(last updated October 22, 2013)
Workmen using our balcony as a staging area for repair work on a balcony a few floors above.
A very flattened blue-striped work glove, obviously run over multiple times.
Crows, or maybe ravens? I don’t know which but I would like to because sometimes they quite companionably hang out on our balcony railing and I feel it’s rather rude not to know their proper name. I’ll try to get a picture and then maybe you can help.
A mother stopping along the sidewalk to take a picture of her toddler walking between his grandparents, his tiny arms outstretched to hold their hands.
Trumpet vines with beautiful little orange-red blossoms.
A FedEx truck.
A moving truck unloading crates from Austria.
The flickering light from unseen TV screens in faraway high-rises.
A man on a higher floor of the building next door standing in front of his window eating cereal and peering quite inquisitively into our apartment. (Our new curtains arrived shortly thereafter, thank goodness.)
(last updated 10.9.13)
A spirited, high-volume rendition of the Rocky theme by a twenty-something guy running down the block.
“You touched my shoe!” -An indignant young boy to his friend as they walked home from school.
A hawk, really rather upset judging from the length and volume of its shrieking cries.
The echoing “deep-doop deep-doop deep-doop” of the audible crosswalk signal from a major intersection a few blocks away.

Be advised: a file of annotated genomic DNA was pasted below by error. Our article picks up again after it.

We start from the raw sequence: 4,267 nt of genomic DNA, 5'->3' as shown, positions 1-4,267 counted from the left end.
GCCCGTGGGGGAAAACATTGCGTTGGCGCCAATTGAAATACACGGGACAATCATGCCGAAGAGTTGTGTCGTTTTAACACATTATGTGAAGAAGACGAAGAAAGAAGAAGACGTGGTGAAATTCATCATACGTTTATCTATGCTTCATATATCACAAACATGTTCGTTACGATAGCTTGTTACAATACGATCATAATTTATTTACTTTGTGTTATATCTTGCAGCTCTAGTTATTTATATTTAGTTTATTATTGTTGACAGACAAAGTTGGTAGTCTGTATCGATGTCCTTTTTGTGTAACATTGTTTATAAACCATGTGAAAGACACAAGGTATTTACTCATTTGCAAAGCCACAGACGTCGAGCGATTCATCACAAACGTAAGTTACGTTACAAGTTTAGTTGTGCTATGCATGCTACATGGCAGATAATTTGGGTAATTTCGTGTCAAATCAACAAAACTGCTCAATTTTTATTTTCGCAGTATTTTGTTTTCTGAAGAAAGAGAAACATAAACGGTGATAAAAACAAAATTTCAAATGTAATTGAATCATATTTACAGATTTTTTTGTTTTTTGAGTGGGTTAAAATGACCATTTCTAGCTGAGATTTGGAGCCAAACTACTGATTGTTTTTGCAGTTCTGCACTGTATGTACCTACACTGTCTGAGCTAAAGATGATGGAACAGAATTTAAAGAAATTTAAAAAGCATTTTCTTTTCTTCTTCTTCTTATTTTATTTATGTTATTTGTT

“If she pulls away, you pick her up. We need to establish some guidelines.” -A young woman talking to her walking companion, I believe about their dog.
The crashing of construction refuse down a trash chute.
The cawing of crows. Or ravens.
“Ahhhh, I’ve got a date! AhhBAH!” (or some other similar-sounding expression of what seemed to be triumph, accompanied as it was by a fist pump into the air.) -A casually-dressed young guy in a silver BMW convertible as he pulled away from the curb after dropping off his friend at 2:30 pm on a Monday afternoon.
A variety of motorized vehicles driving over a nearby manhole cover.
Sirens. So many sirens.
The grr-grr-RUMBLE of a UPS truck engine starting up.
A twenty-something guy in big, neon-orange (I’m talking, REALLY orange) headphones singing (yelling, almost) along to whatever he was listening to. I couldn’t make out the song, but from how enthusiastically he was working his hands as he walked, he was clearly enjoying it.
An owl, early one morning but not again since.
Crickets. Cicadas, too.
No churchbells yet, but that doesn’t stop me hoping.
An answer to my Tuesday morning musical mystery!
I’ll save you the suspense right now and say that none — that’s right, not a single one — of my theories was anywhere close to correct. I’ll save you even more suspense by telling you that I found the answer to my question as soon as I stepped out of our courtyard gate the following Tuesday morning. It turns out I didn’t need to walk down the block to investigate after all!
While a small part of me was disappointed that the quest I’d been anticipating all week was over mere seconds after it began, the rest of me was at first gobsmacked (how obvious!) and then delighted by the truth I at last found.
Have you guessed what I was unable to figure out on my own, even after posts like this?
You’ll always find the most recent additions at the top of each category – my last update was 14 July 2013.
On an S-Bahn (train)/U-Bahn (subway) car: